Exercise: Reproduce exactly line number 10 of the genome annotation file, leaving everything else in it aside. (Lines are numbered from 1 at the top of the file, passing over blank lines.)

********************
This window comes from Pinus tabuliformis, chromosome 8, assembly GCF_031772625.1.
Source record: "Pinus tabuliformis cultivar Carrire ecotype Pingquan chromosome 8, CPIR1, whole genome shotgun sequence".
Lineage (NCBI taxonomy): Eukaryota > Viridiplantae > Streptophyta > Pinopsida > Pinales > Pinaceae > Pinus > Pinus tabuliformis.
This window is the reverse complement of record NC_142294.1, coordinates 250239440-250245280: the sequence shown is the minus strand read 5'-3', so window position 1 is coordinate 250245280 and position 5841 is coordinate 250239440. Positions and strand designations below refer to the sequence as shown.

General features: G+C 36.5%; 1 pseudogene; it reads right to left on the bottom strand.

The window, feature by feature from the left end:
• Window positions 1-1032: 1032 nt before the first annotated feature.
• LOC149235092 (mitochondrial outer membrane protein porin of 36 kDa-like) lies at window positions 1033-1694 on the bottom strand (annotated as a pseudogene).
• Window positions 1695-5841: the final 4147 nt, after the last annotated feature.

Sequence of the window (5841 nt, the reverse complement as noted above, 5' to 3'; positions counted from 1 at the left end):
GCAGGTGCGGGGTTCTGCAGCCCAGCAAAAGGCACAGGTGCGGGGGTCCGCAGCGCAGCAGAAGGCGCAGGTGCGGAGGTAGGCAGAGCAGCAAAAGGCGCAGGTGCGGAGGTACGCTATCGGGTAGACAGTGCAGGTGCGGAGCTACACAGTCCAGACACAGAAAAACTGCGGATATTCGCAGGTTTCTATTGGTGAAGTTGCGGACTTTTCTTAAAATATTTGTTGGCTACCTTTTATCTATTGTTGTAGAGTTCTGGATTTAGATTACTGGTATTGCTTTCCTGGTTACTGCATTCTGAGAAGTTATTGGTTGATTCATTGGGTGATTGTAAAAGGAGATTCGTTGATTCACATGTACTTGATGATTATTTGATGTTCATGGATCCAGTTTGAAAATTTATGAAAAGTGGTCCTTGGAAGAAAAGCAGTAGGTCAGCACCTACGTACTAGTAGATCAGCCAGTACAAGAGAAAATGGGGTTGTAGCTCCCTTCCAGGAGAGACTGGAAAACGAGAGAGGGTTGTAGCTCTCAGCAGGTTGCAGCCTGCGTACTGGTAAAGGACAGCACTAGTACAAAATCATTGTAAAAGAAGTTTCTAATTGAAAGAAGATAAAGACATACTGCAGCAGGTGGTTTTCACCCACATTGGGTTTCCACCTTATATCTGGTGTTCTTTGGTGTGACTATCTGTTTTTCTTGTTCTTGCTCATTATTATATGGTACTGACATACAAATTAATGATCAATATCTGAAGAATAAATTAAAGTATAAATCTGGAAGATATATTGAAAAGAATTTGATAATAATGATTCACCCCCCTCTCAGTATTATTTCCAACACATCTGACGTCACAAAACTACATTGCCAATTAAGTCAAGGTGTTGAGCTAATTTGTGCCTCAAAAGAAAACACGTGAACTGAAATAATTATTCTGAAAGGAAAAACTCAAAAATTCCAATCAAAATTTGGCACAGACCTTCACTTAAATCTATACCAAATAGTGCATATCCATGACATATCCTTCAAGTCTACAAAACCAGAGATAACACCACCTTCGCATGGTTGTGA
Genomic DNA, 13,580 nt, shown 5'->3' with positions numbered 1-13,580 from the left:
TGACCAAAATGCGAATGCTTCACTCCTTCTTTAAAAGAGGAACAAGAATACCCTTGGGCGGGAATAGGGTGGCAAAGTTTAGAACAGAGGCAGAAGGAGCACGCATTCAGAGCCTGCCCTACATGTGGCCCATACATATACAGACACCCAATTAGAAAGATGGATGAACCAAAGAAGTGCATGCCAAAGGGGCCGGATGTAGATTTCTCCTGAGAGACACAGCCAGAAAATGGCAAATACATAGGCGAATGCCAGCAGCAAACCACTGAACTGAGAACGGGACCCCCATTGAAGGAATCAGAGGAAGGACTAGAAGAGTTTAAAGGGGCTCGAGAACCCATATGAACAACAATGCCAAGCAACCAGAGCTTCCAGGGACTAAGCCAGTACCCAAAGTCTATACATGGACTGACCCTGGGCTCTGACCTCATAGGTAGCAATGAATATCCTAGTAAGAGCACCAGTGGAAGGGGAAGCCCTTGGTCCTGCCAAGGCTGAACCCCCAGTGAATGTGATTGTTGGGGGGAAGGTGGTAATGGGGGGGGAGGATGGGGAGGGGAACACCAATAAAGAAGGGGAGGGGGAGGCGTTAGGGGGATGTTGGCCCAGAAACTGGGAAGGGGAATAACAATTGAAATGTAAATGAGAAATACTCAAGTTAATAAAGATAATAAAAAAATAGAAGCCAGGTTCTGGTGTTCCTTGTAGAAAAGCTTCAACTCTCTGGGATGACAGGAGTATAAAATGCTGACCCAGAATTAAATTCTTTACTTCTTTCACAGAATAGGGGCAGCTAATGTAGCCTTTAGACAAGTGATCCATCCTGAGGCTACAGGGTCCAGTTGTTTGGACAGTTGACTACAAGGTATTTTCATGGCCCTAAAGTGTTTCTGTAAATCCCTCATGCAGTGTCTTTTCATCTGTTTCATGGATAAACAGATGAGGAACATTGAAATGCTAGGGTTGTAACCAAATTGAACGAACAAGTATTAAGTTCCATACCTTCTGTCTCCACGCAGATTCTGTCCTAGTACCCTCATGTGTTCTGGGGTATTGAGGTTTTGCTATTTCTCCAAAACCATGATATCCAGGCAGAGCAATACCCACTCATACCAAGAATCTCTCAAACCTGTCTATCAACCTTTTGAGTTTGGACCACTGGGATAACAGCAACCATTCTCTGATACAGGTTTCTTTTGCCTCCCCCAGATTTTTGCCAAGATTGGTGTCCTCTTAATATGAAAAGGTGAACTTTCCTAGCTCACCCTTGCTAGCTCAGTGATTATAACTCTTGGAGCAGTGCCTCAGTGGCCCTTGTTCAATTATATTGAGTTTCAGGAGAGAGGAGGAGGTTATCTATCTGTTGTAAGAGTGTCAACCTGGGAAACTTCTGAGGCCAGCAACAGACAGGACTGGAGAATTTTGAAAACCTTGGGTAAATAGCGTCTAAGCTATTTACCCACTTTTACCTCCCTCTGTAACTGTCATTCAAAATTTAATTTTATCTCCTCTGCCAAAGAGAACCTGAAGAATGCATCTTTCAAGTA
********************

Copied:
Sequence of the window (5841 nt, the reverse complement as noted above, 5' to 3'; positions counted from 1 at the left end):